Refined icon treatments were also developed to fully explore the potential of each identity design concept.
Because Marketmaker knew that responsive web design was a core requirement of their web strategy, the full logo needed a simplified icon to fall back on when available screen space was reduced in mobile browsers.
The final logomark for Marketmaker combines a wordmark that feels editorial & digital with a simplified M icon that metaphorically represents fluctuations in various markets.
The icon was also designed to reflect the phonetic structure of ‘market-maker’ – fusing two similar elements into one visually unified whole.
A highly visual approach to the homepage content drove the responsive web design process, resulting in a final product that does not look like your typical business news website.
Colourful bars representing different article categories take over when the browser is scaled down to mobile – ensuring a highly visual experience is preserved when images have to be dropped to lighten the page load.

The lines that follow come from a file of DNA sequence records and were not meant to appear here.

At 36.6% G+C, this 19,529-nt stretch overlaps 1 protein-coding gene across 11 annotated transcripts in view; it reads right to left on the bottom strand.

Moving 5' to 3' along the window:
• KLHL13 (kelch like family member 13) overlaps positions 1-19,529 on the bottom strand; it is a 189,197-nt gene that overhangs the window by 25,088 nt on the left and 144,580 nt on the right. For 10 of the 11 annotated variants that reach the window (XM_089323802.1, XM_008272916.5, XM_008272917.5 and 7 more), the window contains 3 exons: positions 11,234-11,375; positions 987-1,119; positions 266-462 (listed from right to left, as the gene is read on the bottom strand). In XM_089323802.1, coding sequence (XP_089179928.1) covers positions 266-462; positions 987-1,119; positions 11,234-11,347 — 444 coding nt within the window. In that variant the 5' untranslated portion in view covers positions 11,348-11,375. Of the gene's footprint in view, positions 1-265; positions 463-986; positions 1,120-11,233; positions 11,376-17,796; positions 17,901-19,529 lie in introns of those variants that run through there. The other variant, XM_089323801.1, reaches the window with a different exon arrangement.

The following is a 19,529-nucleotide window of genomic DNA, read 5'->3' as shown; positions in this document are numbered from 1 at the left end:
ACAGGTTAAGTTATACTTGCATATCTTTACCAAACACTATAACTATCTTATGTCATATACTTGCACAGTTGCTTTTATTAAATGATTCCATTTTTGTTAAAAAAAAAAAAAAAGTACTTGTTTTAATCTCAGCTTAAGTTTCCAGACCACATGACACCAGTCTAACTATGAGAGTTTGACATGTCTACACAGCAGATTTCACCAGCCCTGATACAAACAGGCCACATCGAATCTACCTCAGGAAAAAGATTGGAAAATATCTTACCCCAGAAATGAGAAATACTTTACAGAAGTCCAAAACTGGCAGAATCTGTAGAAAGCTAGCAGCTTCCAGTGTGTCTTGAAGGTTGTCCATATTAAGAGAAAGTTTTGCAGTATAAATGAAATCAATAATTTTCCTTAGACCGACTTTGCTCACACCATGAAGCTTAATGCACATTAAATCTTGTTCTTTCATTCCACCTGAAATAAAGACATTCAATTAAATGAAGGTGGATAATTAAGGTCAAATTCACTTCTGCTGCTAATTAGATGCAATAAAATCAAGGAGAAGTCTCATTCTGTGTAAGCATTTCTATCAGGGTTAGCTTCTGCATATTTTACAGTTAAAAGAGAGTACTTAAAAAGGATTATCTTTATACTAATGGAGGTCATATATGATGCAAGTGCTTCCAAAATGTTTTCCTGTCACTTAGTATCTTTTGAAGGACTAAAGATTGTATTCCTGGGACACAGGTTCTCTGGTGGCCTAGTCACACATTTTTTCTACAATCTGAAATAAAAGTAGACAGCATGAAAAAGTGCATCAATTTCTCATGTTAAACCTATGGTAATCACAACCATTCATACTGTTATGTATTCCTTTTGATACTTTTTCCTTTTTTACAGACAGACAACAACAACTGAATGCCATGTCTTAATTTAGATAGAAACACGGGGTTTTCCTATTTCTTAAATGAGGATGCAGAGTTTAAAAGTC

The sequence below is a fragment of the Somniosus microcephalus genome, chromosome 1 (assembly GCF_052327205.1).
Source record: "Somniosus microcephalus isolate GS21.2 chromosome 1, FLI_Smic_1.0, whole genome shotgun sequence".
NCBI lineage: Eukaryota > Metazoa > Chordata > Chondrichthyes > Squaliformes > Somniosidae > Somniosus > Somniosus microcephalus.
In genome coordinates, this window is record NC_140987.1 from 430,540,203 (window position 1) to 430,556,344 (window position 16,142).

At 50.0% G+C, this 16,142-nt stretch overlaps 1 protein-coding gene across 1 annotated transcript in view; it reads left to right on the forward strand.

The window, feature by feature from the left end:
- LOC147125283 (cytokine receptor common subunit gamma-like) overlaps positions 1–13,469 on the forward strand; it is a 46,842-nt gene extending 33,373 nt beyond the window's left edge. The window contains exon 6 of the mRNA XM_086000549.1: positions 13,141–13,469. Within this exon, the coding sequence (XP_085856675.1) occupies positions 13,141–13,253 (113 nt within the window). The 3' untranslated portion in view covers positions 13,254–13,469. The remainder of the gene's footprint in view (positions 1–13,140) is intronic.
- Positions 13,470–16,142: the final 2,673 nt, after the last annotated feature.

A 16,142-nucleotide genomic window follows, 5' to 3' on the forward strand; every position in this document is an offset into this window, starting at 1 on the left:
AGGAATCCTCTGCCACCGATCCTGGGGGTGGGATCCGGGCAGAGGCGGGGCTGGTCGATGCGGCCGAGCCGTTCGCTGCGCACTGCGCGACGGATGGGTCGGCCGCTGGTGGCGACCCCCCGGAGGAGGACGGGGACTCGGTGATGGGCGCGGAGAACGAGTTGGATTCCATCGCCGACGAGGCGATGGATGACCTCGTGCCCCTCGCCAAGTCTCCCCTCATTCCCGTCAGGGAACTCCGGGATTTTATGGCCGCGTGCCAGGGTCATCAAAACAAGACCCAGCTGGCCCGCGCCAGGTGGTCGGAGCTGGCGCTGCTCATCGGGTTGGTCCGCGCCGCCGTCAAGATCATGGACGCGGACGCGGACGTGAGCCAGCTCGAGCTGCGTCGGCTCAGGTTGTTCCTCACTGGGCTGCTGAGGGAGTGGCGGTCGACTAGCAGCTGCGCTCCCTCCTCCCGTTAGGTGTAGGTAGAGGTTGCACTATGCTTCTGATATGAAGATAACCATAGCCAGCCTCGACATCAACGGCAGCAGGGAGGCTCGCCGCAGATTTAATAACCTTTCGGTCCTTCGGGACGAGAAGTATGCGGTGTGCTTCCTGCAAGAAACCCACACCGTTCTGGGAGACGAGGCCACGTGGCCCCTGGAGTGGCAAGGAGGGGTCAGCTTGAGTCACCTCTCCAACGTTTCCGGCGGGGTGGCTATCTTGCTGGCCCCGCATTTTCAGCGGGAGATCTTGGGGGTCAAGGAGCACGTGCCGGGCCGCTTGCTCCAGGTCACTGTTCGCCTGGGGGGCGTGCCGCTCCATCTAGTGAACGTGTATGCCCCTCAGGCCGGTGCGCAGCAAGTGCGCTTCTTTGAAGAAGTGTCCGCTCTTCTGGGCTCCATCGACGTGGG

Special consideration was paid to the website’s expression in tablet viewports. Taking advantage of responsive design allowed us to present the site content in a way that felt more like magazine editorial – resulting in modified layouts that are easy to navigate with touch, and would go well with a sunny nook and a cup of espresso.
Special content was developed for the iPad magazine, available for download in the App Store. Marketmaker’s content strategy called for delineation between website and magazine content, providing multiple touchpoints for the user, and the opportunity for the editors to tell different types of stories with a faceted approach to the brand.
HackerYou is Canada’s first programming bootcamp, offering full- and part-time courses for people who want to learn to code.
They are passionate about helping people take charge of their career through a hands-on, project-based curriculum with some of Toronto’s most talented web professionals.
A final logo ultimately emerges as the most appropriate solution for the design challenge.
This mark for HackerYou feels young and vibrant, but also sturdy and established. The cursor icon represents each student’s potential, in addition to the commencement of their respective journeys.
With a few years of successful cohorts under their belt, HackerYou was ready for a site redesign to help potential students fully understand the depth of course offerings, and also the HackerYou community.
Photos and videos of the HackerYou classroom and communal spaces offer a glimpse into the vibe of attending HackerYou.